I just want to add my two cents along with Lorelei's; stressed glass can break without anyone even touching it. A vase will suddenly just explode from the water inside it warming or cooling from the room temperature, a vent, etc.

As far as personal experiences go, nothing has exploded on me, thankfully. My mother once left a pot of eggs on to boil in a 1.5 liter Vision pot, then promptly forgot about it and left the house. When she got back, the eggs had exploded into two different rooms and the ceiling, but the pot was just fine. We still used it for years after that too. That was back in the 90s though, with a set of pots from the 70s. Who knows what cost cutting measures have been taken since then that could affect the quality.

Posted on May 7, 2011 5:46:06 PM PDT
Louise Ross says:
I have an old set of Visions cookware. I use them regularly. I live with my son and one day he lifted the lid of one of the pots off the stove with a pot holder and placed it in the sink. The faucet dripped a couple of drops of cold water on it and boy did it explode. No one was injured but there was glass every were. One piece even gouged a piece out of the flooring. He hadn't meant to get it wet but now it is a rule never put any glass item in of too near the sink until it has cooled. This was been over 20 years ago. We still use the rest of the set.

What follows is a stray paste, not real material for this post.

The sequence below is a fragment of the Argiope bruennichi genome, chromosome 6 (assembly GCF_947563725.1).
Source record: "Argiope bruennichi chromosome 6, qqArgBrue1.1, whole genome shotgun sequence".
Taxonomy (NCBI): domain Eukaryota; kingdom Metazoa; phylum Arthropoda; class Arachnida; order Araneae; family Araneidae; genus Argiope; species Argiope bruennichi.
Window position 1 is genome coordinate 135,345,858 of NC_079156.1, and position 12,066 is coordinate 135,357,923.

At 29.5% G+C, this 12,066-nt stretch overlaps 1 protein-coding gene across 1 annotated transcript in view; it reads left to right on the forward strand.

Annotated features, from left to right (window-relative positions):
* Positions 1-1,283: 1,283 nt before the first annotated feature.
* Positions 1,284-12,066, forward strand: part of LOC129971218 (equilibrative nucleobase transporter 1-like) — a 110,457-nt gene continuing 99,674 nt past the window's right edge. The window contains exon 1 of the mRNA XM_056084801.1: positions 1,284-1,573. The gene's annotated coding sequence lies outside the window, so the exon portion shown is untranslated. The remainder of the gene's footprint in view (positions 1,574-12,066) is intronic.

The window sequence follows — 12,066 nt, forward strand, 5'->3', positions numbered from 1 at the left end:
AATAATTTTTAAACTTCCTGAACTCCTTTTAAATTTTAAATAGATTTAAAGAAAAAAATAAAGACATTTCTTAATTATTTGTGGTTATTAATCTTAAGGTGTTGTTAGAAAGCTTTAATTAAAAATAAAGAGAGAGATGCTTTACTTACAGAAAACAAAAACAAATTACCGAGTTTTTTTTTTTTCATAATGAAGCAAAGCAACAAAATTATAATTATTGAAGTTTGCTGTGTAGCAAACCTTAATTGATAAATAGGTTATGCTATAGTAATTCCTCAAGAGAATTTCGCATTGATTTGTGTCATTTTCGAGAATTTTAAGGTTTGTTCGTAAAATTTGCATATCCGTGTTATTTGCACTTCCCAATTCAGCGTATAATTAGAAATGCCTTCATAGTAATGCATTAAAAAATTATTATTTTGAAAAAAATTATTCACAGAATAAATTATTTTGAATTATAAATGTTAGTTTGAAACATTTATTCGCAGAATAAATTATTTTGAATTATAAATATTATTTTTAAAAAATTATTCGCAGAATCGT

Posted on May 7, 2011 7:39:28 PM PDT
lizzyanny says:
In 2010 Consumers Union (publishes Consumer Reports) asked the Consumer Product Safety Commission to evaluate pyrex cookware.They had tested the product and had 10 out of 10 pyrex baking dishes break when filled with sand, heated to 450 degrees and then placed on a damp countertop. And yes I have had a pyrex bowl explode. They dont just break, the glass shatters into a gazillion pieces and flys 10 to 20 feet. If you never have a damp countertop, or any of the other things that can shatter pyrex, you will probably be fine. My kitchen can get pretty chaotic. I really dont have time to always be on the lookout to so many "dangers". I replaced my pyrex with borosilicate.

In reply to an earlier post on May 8, 2011 2:36:12 PM PDT
I managed to crack a small Visions bowl completely in half once lighting a pine cone candle in it. I first laid down a layer of salt or sand, then put the wax-dipped very large pine cone in it. But this was clearly a non-cooking usage and it was probably 20 years ago. [At least I think it was Visions; I remember when that line came out. It was colored, either dark pink or amber; I had stuff from both lines.]

Posted on May 8, 2011 6:51:38 PM PDT
I was at my parents for dinner a few years ago and my mom was roasting a turkey breast in a pyrex lasagna pan in the oven. She opened the oven to get the turkey out and suddenly there was a popping sound followed by glass and hot turkey juice flying through the kitchen. It was awful. There was glass everywhere and then the oven started smoking because of the juices that dripped to the bottom of the oven. The pyrex continued to pop and crack for several minutes afterward. Needless to say of course dinner was ruined as the turkey was covered in glass. The only thing we could think was that when she opened the oven cold air rushed in and created thermal shock. We dont use pyrex anymore. It was a pretty scary experience.